This week we were challenged to trace back our family history and discover information about the lives of our ancestors. Though I was not able to trace very far back, learning about my ancestors was interesting. It gave me a sense of both pride and appreciation.
My roots trace back to Japan, China, and Vietnam. My dad’s mother is half Japanese, half Vietnamese, my dad’s father is 100 % Vietnamese, and both my mom’s parents are Chinese, making me ⅛ Japanese, ⅛ Vietnamese, and ¾ Chinese. Ba Noi (my paternal grandmother) had a colorful life. World War I broke out when she was a little girl. Her father, a Japanese businessman had to live in Japan during the war, leaving my great grandmother alone in Vietnam with three kids: my grandma and her two older brothers. During the war, my great grandmother and her children had no home. They moved from village to village and never knew where their next meal was coming from. When the war ended, my great grandfather returned to his family in Vietnam. At that time, my great-grandmother’s health was poor. She passed away from a stroke when my grandmother was around sixteen years old. When her mother passed away, my grandmother was devastated. Her father felt bad, or maybe regretted, leaving his family in Vietnam during the war, so he took good care of my grandmother and gave her a good life in southern Vietnam in the city of Saigon (modern day Ho Chi Min City). He was a successful businessman. He owned the largest exporting and importing company between Japan and Vietnam. He was also a philanthropist who built hospitals, nurseries, libraries, and the first electric dam in Vietnam. My grandmother became an entrepreneur. She actually became a more successful business woman than her father. She owned a rubber plantation, an industrial salt mine, a bicycle factory and shop, and a hotel for Americans.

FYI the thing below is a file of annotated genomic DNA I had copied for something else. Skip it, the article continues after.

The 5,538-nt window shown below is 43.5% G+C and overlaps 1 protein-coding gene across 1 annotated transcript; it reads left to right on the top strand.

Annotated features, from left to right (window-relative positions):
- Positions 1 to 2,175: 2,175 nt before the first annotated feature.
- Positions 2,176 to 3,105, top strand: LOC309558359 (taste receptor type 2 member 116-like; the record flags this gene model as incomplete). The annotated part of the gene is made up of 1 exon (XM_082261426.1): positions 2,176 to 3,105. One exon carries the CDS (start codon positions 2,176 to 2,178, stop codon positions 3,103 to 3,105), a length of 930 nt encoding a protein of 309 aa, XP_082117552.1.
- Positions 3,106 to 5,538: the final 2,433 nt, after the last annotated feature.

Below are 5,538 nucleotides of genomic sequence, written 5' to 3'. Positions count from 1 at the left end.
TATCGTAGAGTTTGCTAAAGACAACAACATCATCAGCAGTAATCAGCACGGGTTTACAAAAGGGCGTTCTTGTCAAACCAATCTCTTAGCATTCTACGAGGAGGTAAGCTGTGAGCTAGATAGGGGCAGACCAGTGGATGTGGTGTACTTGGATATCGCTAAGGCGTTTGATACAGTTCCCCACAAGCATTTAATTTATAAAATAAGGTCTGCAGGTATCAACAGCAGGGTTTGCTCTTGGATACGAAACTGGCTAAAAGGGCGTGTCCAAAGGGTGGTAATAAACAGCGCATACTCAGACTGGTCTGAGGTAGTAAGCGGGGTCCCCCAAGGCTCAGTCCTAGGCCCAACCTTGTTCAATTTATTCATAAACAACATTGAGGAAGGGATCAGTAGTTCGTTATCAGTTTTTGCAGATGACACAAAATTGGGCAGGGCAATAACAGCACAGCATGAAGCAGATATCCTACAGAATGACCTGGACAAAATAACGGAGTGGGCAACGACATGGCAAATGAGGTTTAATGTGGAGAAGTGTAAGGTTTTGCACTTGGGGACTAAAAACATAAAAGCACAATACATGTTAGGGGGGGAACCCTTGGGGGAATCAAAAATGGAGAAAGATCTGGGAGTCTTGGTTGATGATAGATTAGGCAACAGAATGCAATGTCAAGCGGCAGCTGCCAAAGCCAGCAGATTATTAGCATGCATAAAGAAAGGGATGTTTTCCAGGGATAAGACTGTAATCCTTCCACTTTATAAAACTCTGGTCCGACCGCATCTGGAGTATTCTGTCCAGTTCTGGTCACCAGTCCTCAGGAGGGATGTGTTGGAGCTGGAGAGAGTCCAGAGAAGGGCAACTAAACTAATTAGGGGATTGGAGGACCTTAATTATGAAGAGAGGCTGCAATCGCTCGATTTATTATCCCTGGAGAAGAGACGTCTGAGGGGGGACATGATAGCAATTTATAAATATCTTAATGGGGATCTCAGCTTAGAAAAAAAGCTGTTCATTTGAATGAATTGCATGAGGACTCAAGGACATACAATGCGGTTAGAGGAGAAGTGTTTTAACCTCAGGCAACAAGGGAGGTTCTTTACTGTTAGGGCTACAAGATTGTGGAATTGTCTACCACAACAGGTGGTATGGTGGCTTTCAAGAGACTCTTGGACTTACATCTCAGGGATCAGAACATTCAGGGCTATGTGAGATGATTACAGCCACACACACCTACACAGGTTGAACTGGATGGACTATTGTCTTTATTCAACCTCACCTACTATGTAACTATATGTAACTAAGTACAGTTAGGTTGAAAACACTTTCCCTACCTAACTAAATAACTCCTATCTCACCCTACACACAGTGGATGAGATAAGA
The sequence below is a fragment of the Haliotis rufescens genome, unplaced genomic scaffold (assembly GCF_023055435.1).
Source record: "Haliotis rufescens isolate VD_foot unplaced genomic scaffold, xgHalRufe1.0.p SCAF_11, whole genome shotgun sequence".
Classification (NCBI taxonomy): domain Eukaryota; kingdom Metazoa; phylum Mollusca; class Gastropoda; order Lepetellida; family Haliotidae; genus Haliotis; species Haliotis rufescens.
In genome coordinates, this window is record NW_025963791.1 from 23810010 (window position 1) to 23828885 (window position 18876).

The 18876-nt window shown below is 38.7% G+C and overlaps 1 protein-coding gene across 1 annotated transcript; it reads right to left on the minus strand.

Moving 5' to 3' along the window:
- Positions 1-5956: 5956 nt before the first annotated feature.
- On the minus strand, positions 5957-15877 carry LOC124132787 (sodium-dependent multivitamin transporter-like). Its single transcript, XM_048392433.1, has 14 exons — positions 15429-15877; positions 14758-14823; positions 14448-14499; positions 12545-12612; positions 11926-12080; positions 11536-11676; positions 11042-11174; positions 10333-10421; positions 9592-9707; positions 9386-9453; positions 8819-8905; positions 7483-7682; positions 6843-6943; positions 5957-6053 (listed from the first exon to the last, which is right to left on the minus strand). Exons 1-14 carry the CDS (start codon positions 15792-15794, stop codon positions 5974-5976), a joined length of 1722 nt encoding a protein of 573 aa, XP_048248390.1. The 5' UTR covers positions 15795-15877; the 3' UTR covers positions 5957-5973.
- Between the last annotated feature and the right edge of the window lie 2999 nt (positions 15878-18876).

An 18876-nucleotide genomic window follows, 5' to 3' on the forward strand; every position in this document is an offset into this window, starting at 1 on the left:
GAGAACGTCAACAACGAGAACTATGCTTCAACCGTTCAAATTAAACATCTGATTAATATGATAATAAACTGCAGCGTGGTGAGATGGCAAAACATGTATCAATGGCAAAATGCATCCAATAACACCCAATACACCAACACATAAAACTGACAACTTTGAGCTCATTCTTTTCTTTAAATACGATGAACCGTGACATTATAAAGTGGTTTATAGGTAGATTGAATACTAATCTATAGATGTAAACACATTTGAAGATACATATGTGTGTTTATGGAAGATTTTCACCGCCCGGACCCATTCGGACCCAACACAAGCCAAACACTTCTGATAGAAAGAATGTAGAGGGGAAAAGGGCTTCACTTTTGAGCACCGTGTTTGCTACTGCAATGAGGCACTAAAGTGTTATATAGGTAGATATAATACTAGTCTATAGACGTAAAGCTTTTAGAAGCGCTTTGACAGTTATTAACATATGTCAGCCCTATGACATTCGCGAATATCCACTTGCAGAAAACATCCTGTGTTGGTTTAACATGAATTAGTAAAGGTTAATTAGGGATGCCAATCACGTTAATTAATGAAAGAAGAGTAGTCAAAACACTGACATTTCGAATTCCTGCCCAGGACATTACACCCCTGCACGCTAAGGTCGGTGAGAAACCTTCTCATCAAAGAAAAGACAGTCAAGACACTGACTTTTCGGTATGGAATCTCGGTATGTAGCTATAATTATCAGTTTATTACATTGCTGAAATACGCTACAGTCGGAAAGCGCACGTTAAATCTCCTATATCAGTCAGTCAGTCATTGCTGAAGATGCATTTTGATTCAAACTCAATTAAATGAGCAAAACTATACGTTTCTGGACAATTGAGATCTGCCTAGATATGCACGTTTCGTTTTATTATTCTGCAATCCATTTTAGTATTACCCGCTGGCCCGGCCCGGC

My paternal grandfather’s family owned thousands of acres of rice paddy fields in northern Vietnam. This land was passed down through generations. My ancestors leased the land to people who would live and take care of the land and pay rent, slightly similar to the feudal system of the Middle Ages in Europe. When the communists began taking over Vietnam, the communists wanted to execute all landowners. My great grandfather was forced to move his family to southern Vietnam. Ong Noi (my grandfather) became an engineer for the South Vietnamese Air Force. He married my grandmother, and together they lived with their two kids, my dad and my uncle, in the center of Saigon. In 1975, when the communists from the north officially took over and began moving into the south, my grandparents, my father, and my uncle fled Vietnam. My grandparents were forced to leave all of their successes behind in Vietnam. They came to America with $7. My grandparents worked in textile factories and eventually built a stable life in America.
Learning about my family history has truly made me proud and more appreciative. My grandparents and my dad endured many difficult hardships that I have never had to. While they had successful lives in Vietnam, they also were faced with the hardship of living amid a war, the difficulties of poverty, and the calamity of losing practically everything. However, they worked hard and persevered to rebuild their lives in America. Their story is both profound and inspiring.